Hurdles to Having a Career as a Military Spouse

You have put in the time, effort, dedication and sacrifices to go to school and get your degree or the required career certification. Traveling around every few years and moving your family has been extremely stressful, but you’ve just started your career and have begun to feel comfortable in your new environment.

Civilian employees don’t typically encounter the sudden hurdle you’re about to face. Your spouse comes home and informs you that he’s being deployed, you’re up for a permanent change of station (PCS) or he’s going to a temporary duty station (TDY). Guess what military spouse? Every normal daily activity suddenly is going to have the pressure of being on you. You’re emotional and physical support are going to be gone.

Hurdles military spouses typically face while trying to have a career:

  1. Deployments
  2. Having reliable day care
  3. Permanent Change of Stations
  4. Distractions while working remotely
  5. Irregular employment history on resumes
  6. Taking time off while your spouse is on deployment or TDY
  7. Needing flexible work schedules in order to fit your career in around your spouse’s military duties

A military spouse can overcome many of these obstacles by planning ahead.

When your spouse is deployed, communicate with your employer right away and let them know changes that may come up with your work schedule. Ask if it’s possible to work remotely some of the time. Have childcare or a daycare already picked out and utilize it if you continue to work or are working remotely. The military offers fee assistance for childcare. For permanent change of stations, keep birth certificates, social security cards, passports, car registrations and insurance & health records in a file altogether for easy access. Here is a PCS Checklist. If you need to take the year off or a month off for soldier’s training, make sure to notate on your resume the reason for your time off as well as any valuable skills learned during this time.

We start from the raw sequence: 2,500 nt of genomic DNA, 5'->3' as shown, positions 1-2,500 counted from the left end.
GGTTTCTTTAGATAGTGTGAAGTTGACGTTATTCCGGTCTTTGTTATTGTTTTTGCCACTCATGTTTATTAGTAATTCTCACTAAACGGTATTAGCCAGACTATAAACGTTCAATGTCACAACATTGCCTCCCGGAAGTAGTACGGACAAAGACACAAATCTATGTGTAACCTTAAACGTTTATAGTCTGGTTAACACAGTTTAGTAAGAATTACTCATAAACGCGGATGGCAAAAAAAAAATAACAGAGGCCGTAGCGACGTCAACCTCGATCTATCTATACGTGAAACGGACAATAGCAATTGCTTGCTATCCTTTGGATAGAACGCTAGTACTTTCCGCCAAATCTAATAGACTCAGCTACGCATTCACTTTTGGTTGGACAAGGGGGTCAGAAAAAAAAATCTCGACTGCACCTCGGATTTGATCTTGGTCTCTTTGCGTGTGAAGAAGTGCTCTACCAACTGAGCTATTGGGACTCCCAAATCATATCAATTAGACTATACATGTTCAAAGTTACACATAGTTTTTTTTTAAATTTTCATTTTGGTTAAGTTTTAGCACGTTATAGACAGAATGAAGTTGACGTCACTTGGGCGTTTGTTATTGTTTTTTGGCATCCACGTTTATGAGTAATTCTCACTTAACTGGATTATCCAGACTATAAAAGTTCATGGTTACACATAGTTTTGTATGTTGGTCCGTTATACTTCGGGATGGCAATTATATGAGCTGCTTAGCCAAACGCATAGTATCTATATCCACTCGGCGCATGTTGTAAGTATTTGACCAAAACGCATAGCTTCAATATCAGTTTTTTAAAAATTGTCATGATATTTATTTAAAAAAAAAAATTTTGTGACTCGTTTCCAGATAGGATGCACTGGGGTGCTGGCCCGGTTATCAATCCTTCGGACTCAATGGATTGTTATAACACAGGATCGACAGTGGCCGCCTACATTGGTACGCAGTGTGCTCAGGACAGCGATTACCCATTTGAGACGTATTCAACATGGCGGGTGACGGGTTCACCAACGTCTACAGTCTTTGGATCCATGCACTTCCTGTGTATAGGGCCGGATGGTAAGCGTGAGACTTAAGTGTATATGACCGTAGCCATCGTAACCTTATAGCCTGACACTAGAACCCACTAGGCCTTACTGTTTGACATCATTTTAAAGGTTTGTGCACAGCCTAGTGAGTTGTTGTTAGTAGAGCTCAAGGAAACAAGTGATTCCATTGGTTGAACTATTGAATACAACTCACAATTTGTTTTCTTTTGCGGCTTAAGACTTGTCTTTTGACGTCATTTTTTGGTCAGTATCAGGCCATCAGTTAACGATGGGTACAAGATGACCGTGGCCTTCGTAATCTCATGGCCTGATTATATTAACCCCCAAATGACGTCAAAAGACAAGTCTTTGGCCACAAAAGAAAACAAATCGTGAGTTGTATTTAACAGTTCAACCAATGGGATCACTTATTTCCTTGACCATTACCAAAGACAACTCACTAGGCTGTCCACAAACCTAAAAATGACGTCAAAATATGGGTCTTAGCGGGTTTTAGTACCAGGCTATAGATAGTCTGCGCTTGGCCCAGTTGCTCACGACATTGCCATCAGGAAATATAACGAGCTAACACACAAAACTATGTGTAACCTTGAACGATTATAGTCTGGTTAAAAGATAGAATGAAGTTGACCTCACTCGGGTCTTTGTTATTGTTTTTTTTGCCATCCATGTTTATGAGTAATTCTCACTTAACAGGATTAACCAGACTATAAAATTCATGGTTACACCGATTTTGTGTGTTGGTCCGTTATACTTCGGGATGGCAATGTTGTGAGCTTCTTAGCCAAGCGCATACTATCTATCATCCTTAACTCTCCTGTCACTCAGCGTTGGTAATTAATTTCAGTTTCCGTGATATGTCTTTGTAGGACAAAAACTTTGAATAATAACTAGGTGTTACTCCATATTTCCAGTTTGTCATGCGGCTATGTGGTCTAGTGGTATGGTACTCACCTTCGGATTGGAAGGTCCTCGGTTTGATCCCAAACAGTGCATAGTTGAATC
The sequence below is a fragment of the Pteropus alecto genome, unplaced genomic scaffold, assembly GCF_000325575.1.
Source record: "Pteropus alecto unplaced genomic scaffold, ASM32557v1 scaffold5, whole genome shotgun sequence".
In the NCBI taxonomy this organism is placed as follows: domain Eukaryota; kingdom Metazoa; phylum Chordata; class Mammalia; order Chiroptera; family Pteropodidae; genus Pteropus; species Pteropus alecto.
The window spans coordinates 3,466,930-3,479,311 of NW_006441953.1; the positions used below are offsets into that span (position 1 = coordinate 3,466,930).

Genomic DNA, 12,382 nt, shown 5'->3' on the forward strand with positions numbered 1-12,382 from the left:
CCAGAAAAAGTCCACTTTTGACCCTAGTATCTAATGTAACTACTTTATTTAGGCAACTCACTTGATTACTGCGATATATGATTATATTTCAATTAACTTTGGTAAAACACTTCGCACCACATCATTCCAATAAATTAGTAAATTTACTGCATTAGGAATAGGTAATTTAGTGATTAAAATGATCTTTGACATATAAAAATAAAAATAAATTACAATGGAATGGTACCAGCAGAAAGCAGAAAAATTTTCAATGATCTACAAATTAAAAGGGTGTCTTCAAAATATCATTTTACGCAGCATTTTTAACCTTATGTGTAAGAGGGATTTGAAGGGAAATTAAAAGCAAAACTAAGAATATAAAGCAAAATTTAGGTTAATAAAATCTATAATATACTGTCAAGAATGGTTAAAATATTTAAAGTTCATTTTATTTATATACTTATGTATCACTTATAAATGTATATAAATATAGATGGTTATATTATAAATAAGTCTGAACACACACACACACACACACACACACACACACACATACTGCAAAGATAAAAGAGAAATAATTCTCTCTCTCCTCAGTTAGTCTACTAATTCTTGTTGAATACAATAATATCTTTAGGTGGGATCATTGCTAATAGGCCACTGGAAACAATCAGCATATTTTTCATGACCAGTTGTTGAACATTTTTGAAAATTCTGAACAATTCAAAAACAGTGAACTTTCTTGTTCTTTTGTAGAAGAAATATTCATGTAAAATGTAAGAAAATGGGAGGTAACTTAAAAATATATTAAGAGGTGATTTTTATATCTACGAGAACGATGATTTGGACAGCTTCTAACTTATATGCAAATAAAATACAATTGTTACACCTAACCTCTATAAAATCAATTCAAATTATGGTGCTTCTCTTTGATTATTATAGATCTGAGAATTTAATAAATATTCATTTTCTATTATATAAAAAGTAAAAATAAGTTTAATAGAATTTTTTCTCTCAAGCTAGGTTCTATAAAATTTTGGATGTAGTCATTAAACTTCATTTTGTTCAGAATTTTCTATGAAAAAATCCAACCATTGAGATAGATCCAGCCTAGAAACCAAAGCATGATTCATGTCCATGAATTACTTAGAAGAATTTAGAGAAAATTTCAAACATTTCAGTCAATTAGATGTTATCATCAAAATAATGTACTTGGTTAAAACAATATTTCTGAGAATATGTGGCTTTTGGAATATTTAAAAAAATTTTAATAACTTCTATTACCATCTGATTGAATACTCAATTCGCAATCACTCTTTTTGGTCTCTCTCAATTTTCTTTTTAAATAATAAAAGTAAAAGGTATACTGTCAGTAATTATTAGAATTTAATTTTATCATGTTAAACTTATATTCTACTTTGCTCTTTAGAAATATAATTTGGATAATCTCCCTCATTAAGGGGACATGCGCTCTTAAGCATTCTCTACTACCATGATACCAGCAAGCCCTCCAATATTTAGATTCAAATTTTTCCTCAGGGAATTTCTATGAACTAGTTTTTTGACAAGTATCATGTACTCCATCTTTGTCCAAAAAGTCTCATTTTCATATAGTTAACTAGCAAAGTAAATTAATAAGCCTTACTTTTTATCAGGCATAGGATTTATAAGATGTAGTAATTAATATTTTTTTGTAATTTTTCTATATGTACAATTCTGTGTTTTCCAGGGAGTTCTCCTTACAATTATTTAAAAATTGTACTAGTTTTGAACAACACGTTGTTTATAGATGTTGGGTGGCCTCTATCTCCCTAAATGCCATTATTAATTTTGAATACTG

You can keep your career with open communication. If you do need to step back from your career during your spouse’s training or deployment, sign up for online courses, Continuing Education Credits (CEUs), personal enrichment and development courses to help keep your skills up-to-date. Check out Military Spouse Career Education and Ed4Career for a complete listing of online courses!